Operational excellence

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The concept of Operational Excellence was first introduced in the early 1970s by Dr. Joseph M. Juran [1] while teaching Japanese business leaders how to improve quality. It was formalized in the United States in the 1980s in response to "the crisis" among large legacy companies whose market share was shrinking due to quality goods imported from Japan.

Operational excellence is a mindset that embraces certain principles and tools to create a culture of excellence within an organization. Operational excellence means every employee can see, deliver, and improve the flow of value to a customer.

This approach employs the tools of earlier continuous improvement methodologies, such as Lean Thinking, Six Sigma, OKAPI and Scientific Management.[1]

Key components[edit]

There are five key components fundamental to operational excellence, illustrated in Juran's Model, that lead to better business results and cultural excellence .[1]

The first component, an Integrated Management System (IMS), consists of a framework of processes and standards that define where the organization is going, identify the risks to getting there, mitigate them, manage change, and continuously improve. Having one single, integrated management system reduces overlap, redundancy, and conflict. Early adopters of this practice have been companies such as Exxon and Chevron utilizing Operations Integrity Management System (OIMS)[2] and Operations Excellence Management Systems (OEMS),[3] respectively.

The second component, a culture of operational discipline, is commonly described as doing the right thing, the right way, every time. This culture is built upon five guiding principles developed from the United States Nuclear Navy, a high reliability organization. Those principles are integrity, questioning attitude, level of knowledge, watch team backup, and formality. These values are used to identify the behaviors expected of each and every employee and how they support the organization's mission and outcomes.

The Juran Model[edit]

The core components principles of Juran’s model for operational excellence are as follows:

1. Grasp Juran’s guiding principles[4] that lay the foundation for excellence.

2. Move your culture from thinking about quality as a product attribute (little q) to quality as a great customer experience (Big Q).

3. Understand when and how to engage leadership and the workforce to drive performance.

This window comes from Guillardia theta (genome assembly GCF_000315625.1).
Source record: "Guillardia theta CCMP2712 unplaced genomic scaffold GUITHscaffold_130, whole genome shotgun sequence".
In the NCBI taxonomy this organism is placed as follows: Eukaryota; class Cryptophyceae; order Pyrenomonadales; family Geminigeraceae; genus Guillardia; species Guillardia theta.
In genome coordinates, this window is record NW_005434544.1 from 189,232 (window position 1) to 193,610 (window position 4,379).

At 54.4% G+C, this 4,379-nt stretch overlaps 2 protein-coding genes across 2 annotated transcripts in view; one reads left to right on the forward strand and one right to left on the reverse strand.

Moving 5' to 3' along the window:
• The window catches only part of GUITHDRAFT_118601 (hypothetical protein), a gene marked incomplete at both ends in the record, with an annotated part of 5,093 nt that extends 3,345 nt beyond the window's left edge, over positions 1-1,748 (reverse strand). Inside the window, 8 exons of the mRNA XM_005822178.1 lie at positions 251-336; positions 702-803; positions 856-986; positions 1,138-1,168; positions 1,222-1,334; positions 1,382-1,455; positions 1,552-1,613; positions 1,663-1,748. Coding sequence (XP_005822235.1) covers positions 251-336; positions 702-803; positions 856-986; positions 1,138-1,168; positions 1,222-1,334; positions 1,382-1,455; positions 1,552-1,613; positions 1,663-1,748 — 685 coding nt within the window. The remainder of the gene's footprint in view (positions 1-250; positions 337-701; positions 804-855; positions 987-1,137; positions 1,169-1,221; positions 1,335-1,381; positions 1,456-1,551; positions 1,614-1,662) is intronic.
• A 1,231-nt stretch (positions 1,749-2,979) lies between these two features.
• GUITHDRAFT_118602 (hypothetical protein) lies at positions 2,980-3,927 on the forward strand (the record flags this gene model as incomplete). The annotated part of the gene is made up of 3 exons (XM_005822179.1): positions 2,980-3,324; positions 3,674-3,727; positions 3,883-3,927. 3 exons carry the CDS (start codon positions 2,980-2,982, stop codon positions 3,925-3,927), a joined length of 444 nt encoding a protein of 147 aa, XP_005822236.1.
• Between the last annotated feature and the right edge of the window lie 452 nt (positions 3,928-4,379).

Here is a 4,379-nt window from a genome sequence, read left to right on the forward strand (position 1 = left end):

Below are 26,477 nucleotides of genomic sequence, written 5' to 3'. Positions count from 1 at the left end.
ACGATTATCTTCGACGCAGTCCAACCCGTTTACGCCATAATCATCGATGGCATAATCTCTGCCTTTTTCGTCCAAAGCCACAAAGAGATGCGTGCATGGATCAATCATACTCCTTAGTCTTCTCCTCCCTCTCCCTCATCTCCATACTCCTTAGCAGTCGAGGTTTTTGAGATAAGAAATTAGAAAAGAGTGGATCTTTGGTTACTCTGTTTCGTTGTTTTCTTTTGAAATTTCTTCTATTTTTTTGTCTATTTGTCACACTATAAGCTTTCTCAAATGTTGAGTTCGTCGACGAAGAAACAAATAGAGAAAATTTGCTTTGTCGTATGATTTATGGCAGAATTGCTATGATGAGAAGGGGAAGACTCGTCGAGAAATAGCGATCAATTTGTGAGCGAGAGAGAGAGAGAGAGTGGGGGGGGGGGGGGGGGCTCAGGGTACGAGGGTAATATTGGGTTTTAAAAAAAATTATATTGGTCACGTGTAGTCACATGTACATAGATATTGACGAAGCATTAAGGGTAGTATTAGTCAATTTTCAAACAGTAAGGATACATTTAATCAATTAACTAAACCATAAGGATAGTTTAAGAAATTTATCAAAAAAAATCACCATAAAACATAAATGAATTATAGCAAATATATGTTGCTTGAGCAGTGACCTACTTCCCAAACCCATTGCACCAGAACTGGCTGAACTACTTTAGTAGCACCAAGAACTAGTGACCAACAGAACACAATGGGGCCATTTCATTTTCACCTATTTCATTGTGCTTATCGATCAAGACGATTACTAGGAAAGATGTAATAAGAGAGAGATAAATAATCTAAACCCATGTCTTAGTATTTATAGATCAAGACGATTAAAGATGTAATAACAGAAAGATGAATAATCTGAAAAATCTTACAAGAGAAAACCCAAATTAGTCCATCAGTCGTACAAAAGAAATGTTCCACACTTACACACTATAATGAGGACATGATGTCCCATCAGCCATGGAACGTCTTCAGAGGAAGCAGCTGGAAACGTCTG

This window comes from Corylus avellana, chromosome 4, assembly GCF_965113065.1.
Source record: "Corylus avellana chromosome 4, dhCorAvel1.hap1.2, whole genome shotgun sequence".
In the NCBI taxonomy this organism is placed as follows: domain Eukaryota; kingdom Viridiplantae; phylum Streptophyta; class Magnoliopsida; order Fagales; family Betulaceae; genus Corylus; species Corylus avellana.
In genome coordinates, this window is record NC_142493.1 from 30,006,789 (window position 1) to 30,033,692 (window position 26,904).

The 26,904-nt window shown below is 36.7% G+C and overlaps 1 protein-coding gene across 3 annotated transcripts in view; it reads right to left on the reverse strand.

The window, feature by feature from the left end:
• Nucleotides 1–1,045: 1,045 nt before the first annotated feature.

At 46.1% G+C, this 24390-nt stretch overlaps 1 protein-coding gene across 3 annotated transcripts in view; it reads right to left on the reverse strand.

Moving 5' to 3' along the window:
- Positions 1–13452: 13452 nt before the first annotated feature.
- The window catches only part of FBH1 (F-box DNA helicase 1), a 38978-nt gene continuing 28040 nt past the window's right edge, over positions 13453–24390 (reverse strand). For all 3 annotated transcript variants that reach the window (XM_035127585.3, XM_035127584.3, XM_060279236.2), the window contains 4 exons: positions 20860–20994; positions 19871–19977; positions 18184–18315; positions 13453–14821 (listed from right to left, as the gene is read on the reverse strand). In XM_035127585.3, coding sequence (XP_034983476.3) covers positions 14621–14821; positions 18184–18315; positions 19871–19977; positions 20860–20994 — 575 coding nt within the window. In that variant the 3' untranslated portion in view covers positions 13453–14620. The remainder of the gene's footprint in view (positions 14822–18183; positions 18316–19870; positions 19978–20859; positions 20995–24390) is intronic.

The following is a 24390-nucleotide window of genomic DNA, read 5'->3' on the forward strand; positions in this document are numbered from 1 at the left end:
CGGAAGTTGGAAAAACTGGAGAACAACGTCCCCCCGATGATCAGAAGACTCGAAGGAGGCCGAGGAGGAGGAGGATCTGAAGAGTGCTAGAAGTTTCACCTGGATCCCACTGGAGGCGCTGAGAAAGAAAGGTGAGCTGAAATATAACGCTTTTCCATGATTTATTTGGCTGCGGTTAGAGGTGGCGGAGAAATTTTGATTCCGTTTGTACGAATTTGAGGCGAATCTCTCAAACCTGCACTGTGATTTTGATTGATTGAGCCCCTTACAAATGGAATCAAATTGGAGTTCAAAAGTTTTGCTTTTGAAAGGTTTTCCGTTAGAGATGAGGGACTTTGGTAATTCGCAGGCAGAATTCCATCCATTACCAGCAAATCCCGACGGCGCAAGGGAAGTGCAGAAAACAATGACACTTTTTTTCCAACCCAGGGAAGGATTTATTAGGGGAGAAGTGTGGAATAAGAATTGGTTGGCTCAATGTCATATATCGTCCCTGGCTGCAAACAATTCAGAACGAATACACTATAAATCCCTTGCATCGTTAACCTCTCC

4. Build an effective and efficient change infrastructure using the appropriate tools and methods.

5. Drive business process effectiveness and agility.

The Shingo Model[edit]

The Shingo Institute, an organization that awards the Shingo Prize, has identified ten "Guiding Principles in the Shingo Model" as forming the basis for building a sustainable culture of organizational excellence:[5]

  1. Respect every individual
  2. Lead with humility
  3. Seek perfection
  4. Assure quality at the source
  5. Flow and pull value
  6. Embrace scientific thinking
  7. Focus on process
  8. Think systemically
  9. Create constancy of purpose
  10. Create value for the customer

OKAPI method[edit]

The OKAPI method was created by organizational-intelligence experts Iris Tsidon [6] and Maya Gal.[7] Their system incorporates the use of a methodology of SMART KPIs (key performance indicators).

  • S – Specific: the more precise the KPI, the greater its value, and the more correct the focus it provides us. It is important that the KPI direct us towards what we want to achieve.
  • M – Measurable: a KPI is supposed to measure actions, not behavior.
  • A – Achievable: challenging but attainable
  • R – Relevant: KPIs need to be relevant to the objective we want to achieve, and contribute in a significant way to the organization's success.
  • T– Timely: Every assignment must be scheduled with a defined time table for completion

The OKAPI method identifies the main challenges facing companies striving for operational excellence:

People are not connected enough to the larger business needs; rather, they are motivated by professional considerations, without seeing the prices we pay in the commercial aspects.